I hope that, at least, some of this information will be helpful to you. Welcome to the forum....and welcome to the "club" (the "club" of deer hunters, I mean). If I can be of further assistance, by all means please write.
Best Regards.
targetpuncher is offline  
Old 05-24-2004, 10:09 AM
Join Date: May 2004
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Default RE: Need advice on calibers.

The hyphen in "30-06" is simply used to separate the parts of the name. 30-06 is a particular cartridge... .30 is a general term, referring to bullets .30 inches in diameter - not any specific cartridge. Please see my previous post.
You see, this subject can get VERY confusing !
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Old 05-24-2004, 11:09 AM
Join Date: Jul 2003
Location: Tulsa, Oklahoma
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Default RE: Need advice on calibers.

Targetpuncher gave you some very good info. It is confusing.

The only part he left out was, when it comes to the 30.06, the .06 stands for the year of it's development, 1906. It was originally designed and designated as the 30.03 in 1903, but after cartridge and rifle improvements were made, they redesignated it to 30.06. I'm sure there was some other cartridges designated this way too. So you see, it can be very confusing as to the second set of numbers. 30-30, 30.06, 25.06 and then like he said, all the "European" designations.
Danny45 is offline  
Old 05-25-2004, 01:19 AM
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Join Date: May 2004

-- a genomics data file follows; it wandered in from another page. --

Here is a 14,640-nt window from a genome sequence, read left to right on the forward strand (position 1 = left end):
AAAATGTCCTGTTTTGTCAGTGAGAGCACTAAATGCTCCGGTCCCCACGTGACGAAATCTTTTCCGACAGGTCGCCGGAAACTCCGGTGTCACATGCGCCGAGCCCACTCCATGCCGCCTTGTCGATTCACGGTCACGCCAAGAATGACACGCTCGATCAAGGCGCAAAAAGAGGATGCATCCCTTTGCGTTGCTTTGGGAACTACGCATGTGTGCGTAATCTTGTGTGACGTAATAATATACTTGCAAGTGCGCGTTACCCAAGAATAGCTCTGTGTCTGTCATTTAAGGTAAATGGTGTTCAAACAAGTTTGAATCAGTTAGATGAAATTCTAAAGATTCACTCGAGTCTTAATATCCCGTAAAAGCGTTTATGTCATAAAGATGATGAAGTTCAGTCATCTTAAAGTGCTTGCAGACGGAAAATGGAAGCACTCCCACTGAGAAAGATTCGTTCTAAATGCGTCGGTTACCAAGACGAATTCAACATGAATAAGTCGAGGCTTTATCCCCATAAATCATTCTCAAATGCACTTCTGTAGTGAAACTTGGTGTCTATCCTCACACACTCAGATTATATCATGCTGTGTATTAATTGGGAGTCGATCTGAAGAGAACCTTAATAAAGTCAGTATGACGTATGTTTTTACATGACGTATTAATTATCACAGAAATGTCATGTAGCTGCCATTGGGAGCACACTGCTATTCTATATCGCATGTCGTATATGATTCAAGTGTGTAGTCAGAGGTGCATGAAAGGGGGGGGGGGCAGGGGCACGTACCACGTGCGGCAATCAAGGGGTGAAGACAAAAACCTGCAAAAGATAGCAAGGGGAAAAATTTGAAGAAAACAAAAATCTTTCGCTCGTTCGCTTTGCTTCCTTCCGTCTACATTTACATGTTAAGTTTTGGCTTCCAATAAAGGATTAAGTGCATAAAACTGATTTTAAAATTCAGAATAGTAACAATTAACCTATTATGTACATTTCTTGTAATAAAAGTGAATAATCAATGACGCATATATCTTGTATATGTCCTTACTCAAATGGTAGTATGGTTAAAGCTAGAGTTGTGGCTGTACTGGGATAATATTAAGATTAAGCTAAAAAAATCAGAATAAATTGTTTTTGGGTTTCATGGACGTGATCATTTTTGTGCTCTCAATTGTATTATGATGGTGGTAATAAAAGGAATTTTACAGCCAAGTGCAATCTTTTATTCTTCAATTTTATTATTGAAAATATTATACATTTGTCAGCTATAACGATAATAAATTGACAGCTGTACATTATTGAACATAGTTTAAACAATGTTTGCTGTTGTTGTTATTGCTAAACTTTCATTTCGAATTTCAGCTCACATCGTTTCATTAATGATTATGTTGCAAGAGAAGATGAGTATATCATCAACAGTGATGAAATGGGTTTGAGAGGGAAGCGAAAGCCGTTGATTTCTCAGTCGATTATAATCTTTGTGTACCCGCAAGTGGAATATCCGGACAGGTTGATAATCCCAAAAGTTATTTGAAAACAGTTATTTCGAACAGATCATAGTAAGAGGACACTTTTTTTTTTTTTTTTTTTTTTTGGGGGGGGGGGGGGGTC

Posts: 11
Default RE: Need advice on calibers.

Thank you all very much! your knowledge is very much valued.
Thank you especially to Target puncher. Your information is just what i was looking for and more. I think that I'll be getting myself a 6.5x55.

Thanks again and God bless.
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Old 05-25-2004, 02:14 AM
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Default RE: Need advice on calibers.

the (.30) in 30-06 actually specifies the bore diameter, not the bullet diameter.

A .30 rifle such as .30-30, .30-06, .308, .300WM, etc, has a .300" bore and generally has the rifling cut .004" deep for a .308" sized bullet.

The 6.5x55 is a very good medium sized game cartridge IMHO, The old Swedish military rifles have a very fast rifling twist allowing them to shoot bullets up to 160 gr very accurately. I have a few of the M96 rifles which make excellent target rifles- being more accurate and better made on average than most production rifles today, but they are way to long and heavy for hunting unless you are hunting over open fields.
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Old 05-28-2004, 08:31 PM
Join Date: Mar 2004
Location: Lawrenceville, GA
Posts: 111
Default RE: Need advice on calibers.

BTB, I think you will be very happy with the 6.5x55. It has plenty of power for most large, non-dangerous game (especially if you use heavier bullet weights). I know that in Sweden this is still a very popular caliber for moose, so it should do almost anything you want to do unless you go after bears or africa's "big five". (Which I believe are elephant, rhino, cape buffalo, lion, and leopard) Best of luck, and keep the info coming to this side of the pond. I would like to hear more about the experiences of hunters from other places.
Big Al C is offline  
Old 05-29-2004, 11:53 AM
Join Date: May 2004
Posts: 52
Default RE: Need advice on calibers.

Thank you for the correction (as to the ammo nomenclature referring to bore size, not bullet diameter). You are quite correct... my mistake.